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Emil Sutovsky vs Ilia Smirin
"Emil Fit For A King" (game of the day May-13-2009)
Israeli Championship (2002), Tel Aviv, rd 6, Nov-30
Sicilian Defense: Closed Variation. Traditional (B25)  ·  1-0



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Given 33 times; par: 30 [what's this?]

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Jun-13-12  sevenseaman: #97077

Fragile! Handle with care

click for larger view

Aah... and care is all it takes!

White to play & win.

Jun-13-12  Memethecat: At 1st glance I thought simple Mondayesque Q sac : 24.Qxh7+ Kxh7 25.Rh4# but then I saw the Ks 'damn rootin tootin' escape square, still, not to worry, I was on the right track, a few more checks puts the K on g3 then 29.Rf3# & it really is mate this time.
Jun-13-12  poszvald: Sevenseaman #97077:

Nice puzzle but easy either with tempo loss step or letting bandage ineffective:)

1, Kf7 Bf6 (..Bh6 2, Bd5 Bany 3, Bxg7#)
2, Kxf6 Nxe6
3, Kf7+ Ng7
4, Bxg7#

Jun-13-12  sevenseaman: <poszvzld> yes, quite easy. Once you realize the White K, (in check) cannot capture the checking piece(stalemate), there is only one legal move for it. Rest is all forced.

At a casual glance it can rattle many a solver.

Jun-13-12  LoveThatJoker: <sevenseaman> I appreciate the bonus puzzles and the last note you addressed to me.


Jun-13-12  Halldor: Extremely well situated knight on f5 for this operation.
Premium Chessgames Member
  kevin86: White chases the king down the board to his death:

24 ♕h7+ ♔xh7 25 ♖h4+ ♔g6 26 ♖h6+ ♔g5 27 h4+ ♔g4 28 ♘e3+ ♔g3 29 ♖f3# kismet

Jun-13-12  LoveThatJoker: I just found this gem by WC Steinitz on Guess-the-Move:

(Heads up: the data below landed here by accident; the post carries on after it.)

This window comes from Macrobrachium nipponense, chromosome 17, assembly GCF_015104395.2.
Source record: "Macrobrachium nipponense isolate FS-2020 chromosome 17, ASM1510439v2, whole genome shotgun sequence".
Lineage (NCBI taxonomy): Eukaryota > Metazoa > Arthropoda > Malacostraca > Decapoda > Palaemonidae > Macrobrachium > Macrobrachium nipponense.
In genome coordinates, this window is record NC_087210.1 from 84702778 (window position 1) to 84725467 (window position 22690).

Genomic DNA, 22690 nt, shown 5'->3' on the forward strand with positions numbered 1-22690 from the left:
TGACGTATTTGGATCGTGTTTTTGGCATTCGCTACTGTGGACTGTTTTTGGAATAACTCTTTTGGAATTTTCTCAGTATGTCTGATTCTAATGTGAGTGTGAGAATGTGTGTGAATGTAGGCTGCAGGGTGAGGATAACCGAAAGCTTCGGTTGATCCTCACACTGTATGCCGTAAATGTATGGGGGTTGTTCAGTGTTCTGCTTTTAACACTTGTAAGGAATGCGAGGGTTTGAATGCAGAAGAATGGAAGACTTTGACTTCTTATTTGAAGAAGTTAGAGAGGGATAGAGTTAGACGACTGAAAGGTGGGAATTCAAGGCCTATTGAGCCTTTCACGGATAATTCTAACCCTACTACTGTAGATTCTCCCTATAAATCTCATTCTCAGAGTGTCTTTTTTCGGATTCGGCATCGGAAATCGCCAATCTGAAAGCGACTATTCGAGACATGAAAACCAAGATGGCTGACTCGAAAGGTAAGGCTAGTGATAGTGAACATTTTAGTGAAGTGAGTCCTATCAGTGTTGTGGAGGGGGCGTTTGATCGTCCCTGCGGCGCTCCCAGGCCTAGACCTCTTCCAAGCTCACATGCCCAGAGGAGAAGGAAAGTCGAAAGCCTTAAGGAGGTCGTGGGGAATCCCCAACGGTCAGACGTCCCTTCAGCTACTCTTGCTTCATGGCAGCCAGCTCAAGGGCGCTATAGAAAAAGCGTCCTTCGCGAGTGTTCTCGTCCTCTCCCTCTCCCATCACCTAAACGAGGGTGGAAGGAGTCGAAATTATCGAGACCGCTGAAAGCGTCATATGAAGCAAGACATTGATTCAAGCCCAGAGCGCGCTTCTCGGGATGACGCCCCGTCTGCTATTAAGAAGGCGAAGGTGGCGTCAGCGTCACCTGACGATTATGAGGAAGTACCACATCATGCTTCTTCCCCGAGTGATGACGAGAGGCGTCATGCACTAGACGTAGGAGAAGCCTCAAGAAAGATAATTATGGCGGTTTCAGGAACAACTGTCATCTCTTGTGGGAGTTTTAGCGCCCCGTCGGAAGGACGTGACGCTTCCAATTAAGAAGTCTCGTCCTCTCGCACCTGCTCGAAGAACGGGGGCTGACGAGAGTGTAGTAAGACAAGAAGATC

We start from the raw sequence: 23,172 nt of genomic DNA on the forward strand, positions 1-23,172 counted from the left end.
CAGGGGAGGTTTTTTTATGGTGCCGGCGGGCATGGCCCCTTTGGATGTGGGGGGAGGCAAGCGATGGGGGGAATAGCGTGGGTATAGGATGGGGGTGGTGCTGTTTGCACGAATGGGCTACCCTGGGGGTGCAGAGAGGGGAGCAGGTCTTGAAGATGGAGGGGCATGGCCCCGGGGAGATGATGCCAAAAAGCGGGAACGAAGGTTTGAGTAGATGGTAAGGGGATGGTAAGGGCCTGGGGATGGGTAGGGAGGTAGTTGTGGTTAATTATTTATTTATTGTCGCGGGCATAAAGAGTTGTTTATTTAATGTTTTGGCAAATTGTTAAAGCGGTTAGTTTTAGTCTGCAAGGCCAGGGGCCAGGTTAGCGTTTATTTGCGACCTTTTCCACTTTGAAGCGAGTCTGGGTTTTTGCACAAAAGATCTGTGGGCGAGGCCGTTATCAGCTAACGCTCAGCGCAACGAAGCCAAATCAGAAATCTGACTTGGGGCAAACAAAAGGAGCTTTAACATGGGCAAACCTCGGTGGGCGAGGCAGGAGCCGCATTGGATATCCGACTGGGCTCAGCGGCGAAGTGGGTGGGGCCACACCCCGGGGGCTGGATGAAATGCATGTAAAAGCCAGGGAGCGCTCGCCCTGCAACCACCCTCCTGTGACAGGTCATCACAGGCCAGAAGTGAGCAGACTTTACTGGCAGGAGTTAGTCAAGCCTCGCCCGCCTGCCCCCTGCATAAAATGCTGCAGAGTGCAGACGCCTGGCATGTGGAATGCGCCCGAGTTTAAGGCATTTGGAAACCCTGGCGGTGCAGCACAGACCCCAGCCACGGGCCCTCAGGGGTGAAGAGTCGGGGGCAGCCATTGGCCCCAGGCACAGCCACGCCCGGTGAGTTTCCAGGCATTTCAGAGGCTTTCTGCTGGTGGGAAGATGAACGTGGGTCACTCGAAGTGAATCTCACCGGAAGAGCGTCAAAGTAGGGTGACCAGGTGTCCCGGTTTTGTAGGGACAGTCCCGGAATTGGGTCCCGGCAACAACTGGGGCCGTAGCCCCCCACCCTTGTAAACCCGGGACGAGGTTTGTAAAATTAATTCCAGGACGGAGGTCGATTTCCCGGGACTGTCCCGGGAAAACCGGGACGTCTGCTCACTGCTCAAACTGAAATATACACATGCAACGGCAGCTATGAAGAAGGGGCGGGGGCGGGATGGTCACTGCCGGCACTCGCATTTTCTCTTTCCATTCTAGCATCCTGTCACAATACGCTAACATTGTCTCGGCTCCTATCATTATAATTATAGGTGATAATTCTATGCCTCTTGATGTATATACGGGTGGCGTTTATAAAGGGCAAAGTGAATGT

M Hewitt vs Steinitz, 1866

Note the finish as it is similar to this game: a Q-sac, followed by a forced King march culminating in Checkmate!


Jun-13-12  BOSTER: If your king can be taken by force from h8 to g3 and no any piece from your army can protect him, or even to show that somebody would like to, it means that such strategy is wrong.
Jun-13-12  kasputine: The solution is simple and straightforward.

However, 17 ... cxd3 is a very bad move (helping developing the white queen and offering white a tempo), this is very strange and not worth a player with a 2683 rating.

Jun-13-12  David2009: Sutovsky vs Smirin, 2002 White 24?

This puzzle requires accurate calculation:
24.Qxh7+ Kxh7 25.Rh4+ Kg6 26.Rh6+ Kg5 27.h4+ Kg4 28.Ne3+ Kg3 29.Rf3# I think this is all forced. Time to check:
I would never resign OTB in such a position! Instead I would sit at the board frowning in concentration as I let my opponent play out the moves. I would reply slowly and with due deliberation. Once 28.Ne3+ has been played I would stand up with a beaming smile, shake my opponent warmly but silently by the hand with finger on lips, sign the scoresheets, and gesture towards the analysis room (if this luxury exists). Queen sacrifices, like good meals, have to be savoured slowly to be enjoyed to the full.

Here's the puzzle position:

click for larger view

with a link to Crafty End Game Trainer: On move 6 the all-to-rare message (for me) flashes up: "Checkmate! You win"

A dreadful warning (featured in "The Art of Checkmate" by Georges Renaud and Victor Khan): C Golmayo vs Loyd, 1867 At move 29

click for larger view

Sam Loyd (Black) announced mate in 7 starting 29...Ra1+ 30.Rxa1 Qg5+ 31.Kb1 Nd2+ 32.Kc1 Nb3+ 33.Kb1 Qc1+ 34.Rxc1 Nd2+ 35.Ka2 Ra8+ 36.Qa4 Rxa4# - and his opponent believed him and resigned.

Jun-13-12  lzromeu: I did it, but I couldn't see all the moves beyond 3 rounds, unless using a board.